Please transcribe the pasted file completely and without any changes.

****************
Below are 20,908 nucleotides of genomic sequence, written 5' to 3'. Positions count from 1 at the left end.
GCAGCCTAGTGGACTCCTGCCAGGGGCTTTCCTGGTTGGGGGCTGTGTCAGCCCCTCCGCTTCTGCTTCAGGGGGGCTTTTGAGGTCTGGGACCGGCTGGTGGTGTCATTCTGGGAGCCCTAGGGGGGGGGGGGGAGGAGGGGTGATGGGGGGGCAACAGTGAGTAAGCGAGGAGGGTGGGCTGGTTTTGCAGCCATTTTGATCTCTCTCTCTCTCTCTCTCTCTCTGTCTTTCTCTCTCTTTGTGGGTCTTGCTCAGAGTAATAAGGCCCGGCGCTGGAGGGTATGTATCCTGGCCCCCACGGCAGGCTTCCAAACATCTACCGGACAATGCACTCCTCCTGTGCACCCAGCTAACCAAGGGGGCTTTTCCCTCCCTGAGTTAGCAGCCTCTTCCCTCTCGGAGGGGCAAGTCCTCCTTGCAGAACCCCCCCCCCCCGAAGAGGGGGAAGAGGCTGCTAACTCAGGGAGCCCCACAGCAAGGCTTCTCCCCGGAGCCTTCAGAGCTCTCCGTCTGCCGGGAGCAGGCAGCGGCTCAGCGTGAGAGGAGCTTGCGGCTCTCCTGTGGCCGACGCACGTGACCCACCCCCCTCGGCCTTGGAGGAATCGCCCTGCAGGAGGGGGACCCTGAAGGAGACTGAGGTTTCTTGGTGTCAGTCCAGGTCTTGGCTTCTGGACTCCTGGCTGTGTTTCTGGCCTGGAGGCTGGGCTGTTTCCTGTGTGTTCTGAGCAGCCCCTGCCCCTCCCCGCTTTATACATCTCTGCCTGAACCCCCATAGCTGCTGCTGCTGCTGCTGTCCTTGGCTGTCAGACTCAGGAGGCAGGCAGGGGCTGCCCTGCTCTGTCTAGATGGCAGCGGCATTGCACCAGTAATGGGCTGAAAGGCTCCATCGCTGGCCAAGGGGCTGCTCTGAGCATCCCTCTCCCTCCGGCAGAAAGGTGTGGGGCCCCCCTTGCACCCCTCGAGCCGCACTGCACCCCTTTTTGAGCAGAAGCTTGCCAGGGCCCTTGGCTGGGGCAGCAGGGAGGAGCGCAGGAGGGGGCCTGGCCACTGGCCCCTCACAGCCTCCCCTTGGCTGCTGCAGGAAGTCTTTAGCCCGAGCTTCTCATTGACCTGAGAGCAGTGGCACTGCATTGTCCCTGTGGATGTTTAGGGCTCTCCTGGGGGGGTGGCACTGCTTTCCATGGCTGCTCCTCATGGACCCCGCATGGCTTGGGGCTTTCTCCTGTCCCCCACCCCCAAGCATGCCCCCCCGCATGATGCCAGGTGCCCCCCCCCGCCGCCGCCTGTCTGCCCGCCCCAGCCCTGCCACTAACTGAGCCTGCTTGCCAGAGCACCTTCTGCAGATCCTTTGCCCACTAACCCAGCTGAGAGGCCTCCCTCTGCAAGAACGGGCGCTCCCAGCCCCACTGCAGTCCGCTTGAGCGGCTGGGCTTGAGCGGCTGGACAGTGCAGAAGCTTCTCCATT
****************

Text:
Below are 20,908 nucleotides of genomic sequence, written 5' to 3'. Positions count from 1 at the left end.
GCAGCCTAGTGGACTCCTGCCAGGGGCTTTCCTGGTTGGGGGCTGTGTCAGCCCCTCCGCTTCTGCTTCAGGGGGGCTTTTGAGGTCTGGGACCGGCTGGTGGTGTCATTCTGGGAGCCCTAGGGGGGGGGGGGGAGGAGGGGTGATGGGGGGGCAACAGTGAGTAAGCGAGGAGGGTGGGCTGGTTTTGCAGCCATTTTGATCTCTCTCTCTCTCTCTCTCTCTCTGTCTTTCTCTCTCTTTGTGGGTCTTGCTCAGAGTAATAAGGCCCGGCGCTGGAGGGTATGTATCCTGGCCCCCACGGCAGGCTTCCAAACATCTACCGGACAATGCACTCCTCCTGTGCACCCAGCTAACCAAGGGGGCTTTTCCCTCCCTGAGTTAGCAGCCTCTTCCCTCTCGGAGGGGCAAGTCCTCCTTGCAGAACCCCCCCCCCCCGAAGAGGGGGAAGAGGCTGCTAACTCAGGGAGCCCCACAGCAAGGCTTCTCCCCGGAGCCTTCAGAGCTCTCCGTCTGCCGGGAGCAGGCAGCGGCTCAGCGTGAGAGGAGCTTGCGGCTCTCCTGTGGCCGACGCACGTGACCCACCCCCCTCGGCCTTGGAGGAATCGCCCTGCAGGAGGGGGACCCTGAAGGAGACTGAGGTTTCTTGGTGTCAGTCCAGGTCTTGGCTTCTGGACTCCTGGCTGTGTTTCTGGCCTGGAGGCTGGGCTGTTTCCTGTGTGTTCTGAGCAGCCCCTGCCCCTCCCCGCTTTATACATCTCTGCCTGAACCCCCATAGCTGCTGCTGCTGCTGCTGTCCTTGGCTGTCAGACTCAGGAGGCAGGCAGGGGCTGCCCTGCTCTGTCTAGATGGCAGCGGCATTGCACCAGTAATGGGCTGAAAGGCTCCATCGCTGGCCAAGGGGCTGCTCTGAGCATCCCTCTCCCTCCGGCAGAAAGGTGTGGGGCCCCCCTTGCACCCCTCGAGCCGCACTGCACCCCTTTTTGAGCAGAAGCTTGCCAGGGCCCTTGGCTGGGGCAGCAGGGAGGAGCGCAGGAGGGGGCCTGGCCACTGGCCCCTCACAGCCTCCCCTTGGCTGCTGCAGGAAGTCTTTAGCCCGAGCTTCTCATTGACCTGAGAGCAGTGGCACTGCATTGTCCCTGTGGATGTTTAGGGCTCTCCTGGGGGGGTGGCACTGCTTTCCATGGCTGCTCCTCATGGACCCCGCATGGCTTGGGGCTTTCTCCTGTCCCCCACCCCCAAGCATGCCCCCCCGCATGATGCCAGGTGCCCCCCCCCGCCGCCGCCTGTCTGCCCGCCCCAGCCCTGCCACTAACTGAGCCTGCTTGCCAGAGCACCTTCTGCAGATCCTTTGCCCACTAACCCAGCTGAGAGGCCTCCCTCTGCAAGAACGGGCGCTCCCAGCCCCACTGCAGTCCGCTTGAGCGGCTGGGCTTGAGCGGCTGGACAGTGCAGAAGCTTCTCCATT